Rice collaborators win Hamill Innovation Awards

Hamill Award winners

Rice's BioScience Research Collaborative hosted a luncheon May 7 to honor this year's Hamill Innovation Awards winners. From left, institute Executive Director Stacey Kalovidouris, Hamill Foundation President Charlie Read, institute Director Rebecca Richards-Kortum; Hamill Award recipients Michael Diehl, James McNew, Weiwei Zhong, Dan Wagner, Laura Segatori and Janet Braam, and Pam Stanton, senior executive assistant of the foundation. Photo by Kimberly McCarver

Rice University’s Institute of Biosciences and Bioengineering honored five teams of researchers chosen to receive Hamill Innovation Awards at a May 7 luncheon at the BioScience Research Collaborative.

The awards, in their 10th year, are given to initiate collaborative research projects led by institute members. 

This year’s honorees:

Jacob Robinson, an assistant professor of electrical and computer engineering, and Weiwei Zhong, an assistant professor of biosciences and computer science, won for their project, “Microfabricated Devices for High Throughput In Vivo Neurobiology Studies.”
They will work to create the first high-throughput devices to analyze and connect behavioral and neurobiology phenotypes in animal models for neurological disease, using the roundworms studied by Zhong’s lab as a platform.

Zhong, Yizhi Jane Tao, an associate professor of biosciences, and Jun Lou, an associate professor of materials science and nanoengineering, won for their project, “Virus Engineering for the Biological Control of Parasitic Nematodes.”
Such controls, if successful, would help limit the significant damage now inflicted by parasitic nematodes on people, crops and livestock worldwide. Zhong and Tao were the first researchers to find the crystal structure of the first virus known to infect nematodes. They plan to use that structure as the basis for their viral engineering studies.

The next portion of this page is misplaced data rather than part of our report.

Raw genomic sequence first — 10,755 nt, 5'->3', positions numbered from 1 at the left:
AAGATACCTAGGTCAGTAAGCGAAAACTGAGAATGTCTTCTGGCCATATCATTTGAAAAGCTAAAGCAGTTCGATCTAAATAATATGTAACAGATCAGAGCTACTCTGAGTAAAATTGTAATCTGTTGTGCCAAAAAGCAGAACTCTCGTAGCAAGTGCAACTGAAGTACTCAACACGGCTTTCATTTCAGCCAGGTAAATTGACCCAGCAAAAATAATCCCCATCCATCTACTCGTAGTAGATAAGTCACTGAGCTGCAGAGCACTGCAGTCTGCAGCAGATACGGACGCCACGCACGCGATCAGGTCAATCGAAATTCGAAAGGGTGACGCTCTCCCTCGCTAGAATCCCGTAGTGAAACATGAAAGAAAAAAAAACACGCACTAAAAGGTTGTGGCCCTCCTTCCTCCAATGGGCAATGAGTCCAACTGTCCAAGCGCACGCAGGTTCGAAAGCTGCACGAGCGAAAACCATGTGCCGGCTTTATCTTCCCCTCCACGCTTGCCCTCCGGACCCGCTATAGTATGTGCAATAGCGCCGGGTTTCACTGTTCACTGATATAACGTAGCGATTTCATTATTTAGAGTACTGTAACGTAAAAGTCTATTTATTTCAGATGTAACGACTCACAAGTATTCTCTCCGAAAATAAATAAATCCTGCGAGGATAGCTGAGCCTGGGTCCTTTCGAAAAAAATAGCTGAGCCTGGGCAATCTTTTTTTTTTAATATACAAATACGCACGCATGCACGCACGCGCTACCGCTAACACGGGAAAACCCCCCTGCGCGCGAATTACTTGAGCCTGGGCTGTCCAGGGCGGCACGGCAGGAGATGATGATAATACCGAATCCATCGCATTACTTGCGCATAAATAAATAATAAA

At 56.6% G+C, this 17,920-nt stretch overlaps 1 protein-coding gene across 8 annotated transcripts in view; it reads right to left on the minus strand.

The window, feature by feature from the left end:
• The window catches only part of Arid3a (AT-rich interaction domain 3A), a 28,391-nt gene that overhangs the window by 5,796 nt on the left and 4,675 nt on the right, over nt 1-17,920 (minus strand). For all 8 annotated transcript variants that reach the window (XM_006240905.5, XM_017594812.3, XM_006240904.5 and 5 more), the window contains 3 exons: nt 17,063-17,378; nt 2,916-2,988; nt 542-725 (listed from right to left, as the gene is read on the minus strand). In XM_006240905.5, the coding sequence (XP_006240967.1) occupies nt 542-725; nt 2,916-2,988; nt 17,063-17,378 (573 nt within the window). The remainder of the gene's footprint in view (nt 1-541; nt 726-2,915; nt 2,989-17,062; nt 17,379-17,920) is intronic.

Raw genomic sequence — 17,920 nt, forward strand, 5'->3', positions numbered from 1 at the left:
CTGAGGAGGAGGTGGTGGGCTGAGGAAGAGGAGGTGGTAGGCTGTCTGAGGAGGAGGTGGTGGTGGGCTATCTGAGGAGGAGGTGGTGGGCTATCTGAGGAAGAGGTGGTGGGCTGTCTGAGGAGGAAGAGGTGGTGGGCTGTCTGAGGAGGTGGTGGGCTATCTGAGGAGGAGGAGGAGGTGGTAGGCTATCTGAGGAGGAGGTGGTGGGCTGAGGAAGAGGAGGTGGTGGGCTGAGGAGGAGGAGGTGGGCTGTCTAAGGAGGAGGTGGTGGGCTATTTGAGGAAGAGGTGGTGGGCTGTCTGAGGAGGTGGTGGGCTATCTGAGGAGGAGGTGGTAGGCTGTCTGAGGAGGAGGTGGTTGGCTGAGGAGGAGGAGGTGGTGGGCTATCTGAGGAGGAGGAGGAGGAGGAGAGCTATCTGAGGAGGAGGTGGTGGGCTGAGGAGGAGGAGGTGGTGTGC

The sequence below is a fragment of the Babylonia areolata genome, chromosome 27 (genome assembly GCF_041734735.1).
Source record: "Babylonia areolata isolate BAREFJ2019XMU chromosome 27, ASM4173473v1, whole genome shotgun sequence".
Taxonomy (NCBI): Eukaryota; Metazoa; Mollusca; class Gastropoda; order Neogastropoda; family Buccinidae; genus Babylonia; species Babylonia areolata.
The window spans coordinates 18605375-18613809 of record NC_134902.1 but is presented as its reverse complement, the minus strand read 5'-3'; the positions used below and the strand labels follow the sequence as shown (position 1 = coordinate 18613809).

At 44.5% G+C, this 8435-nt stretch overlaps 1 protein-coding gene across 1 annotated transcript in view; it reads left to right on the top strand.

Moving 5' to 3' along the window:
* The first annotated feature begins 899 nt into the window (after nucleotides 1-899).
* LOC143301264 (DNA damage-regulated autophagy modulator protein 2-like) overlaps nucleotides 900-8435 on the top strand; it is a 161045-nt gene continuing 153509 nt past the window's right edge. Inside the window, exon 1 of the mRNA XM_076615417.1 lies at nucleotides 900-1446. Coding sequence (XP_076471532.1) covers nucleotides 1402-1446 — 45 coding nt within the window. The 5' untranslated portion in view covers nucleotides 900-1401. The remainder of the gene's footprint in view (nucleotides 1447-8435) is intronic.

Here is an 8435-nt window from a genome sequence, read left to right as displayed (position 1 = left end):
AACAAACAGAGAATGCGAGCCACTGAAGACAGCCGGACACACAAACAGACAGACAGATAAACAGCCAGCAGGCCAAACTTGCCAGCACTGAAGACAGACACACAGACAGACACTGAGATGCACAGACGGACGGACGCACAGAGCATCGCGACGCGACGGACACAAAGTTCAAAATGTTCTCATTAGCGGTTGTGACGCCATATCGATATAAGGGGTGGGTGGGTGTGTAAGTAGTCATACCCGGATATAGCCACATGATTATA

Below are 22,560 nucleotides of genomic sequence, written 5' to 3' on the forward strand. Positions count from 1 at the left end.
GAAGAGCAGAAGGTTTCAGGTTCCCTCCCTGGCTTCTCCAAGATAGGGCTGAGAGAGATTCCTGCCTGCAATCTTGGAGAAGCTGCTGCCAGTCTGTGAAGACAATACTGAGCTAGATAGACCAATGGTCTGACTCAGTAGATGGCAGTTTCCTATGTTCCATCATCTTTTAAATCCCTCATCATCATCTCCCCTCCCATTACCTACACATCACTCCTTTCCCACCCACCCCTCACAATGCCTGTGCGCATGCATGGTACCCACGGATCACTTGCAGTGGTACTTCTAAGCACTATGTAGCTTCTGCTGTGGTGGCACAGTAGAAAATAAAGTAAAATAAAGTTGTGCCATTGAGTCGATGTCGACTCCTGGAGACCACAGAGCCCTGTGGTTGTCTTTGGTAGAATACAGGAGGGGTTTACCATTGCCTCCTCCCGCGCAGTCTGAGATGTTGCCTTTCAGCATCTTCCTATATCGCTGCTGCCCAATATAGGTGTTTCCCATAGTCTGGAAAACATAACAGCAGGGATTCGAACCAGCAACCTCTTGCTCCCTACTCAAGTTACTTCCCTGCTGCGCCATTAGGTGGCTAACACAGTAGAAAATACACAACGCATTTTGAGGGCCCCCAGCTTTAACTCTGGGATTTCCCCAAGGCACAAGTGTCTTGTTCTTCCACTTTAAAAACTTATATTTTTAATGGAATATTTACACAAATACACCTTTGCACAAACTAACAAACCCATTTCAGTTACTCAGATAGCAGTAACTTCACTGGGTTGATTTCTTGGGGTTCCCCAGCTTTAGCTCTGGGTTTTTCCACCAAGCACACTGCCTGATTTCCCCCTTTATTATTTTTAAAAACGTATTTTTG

Janet Braam, chair and the Wiess Professor of BioSciences; Laura Segatori, an associate professor of biosciences and bioengineering; and Olivier Lichtarge, a Baylor College of Medicine computational biologist of molecular and human genetics, won for their project, “Targeting Predicted ATG4 Regulatory Sites for Autophagy Regulation.”
The researchers aim to discover the molecular functional basis of a key protein involved in the biology of aging and associated diseases and to validate a rational computational approach to identify drug target sites and design functional inhibitors.

James McNew, an associate professor of biosciences, and Michael Diehl, an associate professor of chemistry and bioengineering, won for their project, “The Role of ER Shaping Proteins in Peroxisome Biogenesis and Maintenance.” Through their work, they hope to develop tools to decode the complex ways cytoplasmic organelles communicate with each other.

Amina Qutub, an assistant professor of bioengineering, and Dan Wagner, an associate professor of biosciences, won for their project, “Characterizing and Controlling the Neurovasculature Through Hypoxic Response.” They will combine computer simulations with experiments to determine how blood flow in the brain responds to hypoxic stimuli at the molecular, cell, multicellular and tissue levels. Ultimately, they hope to build a roadmap to programming neurovascular regeneration.

Student recipients of the institute’s travel grants and BioScience Research Collaborative Prizes were also honored at the event.

The Hamill Foundation, the Edgar O’Rear Family Fund, the BRC Collaboration Fund and the Mary Morse Family Fund supported the awards.


About Mike Williams

Mike Williams is a senior media relations specialist in Rice University's Office of Public Affairs.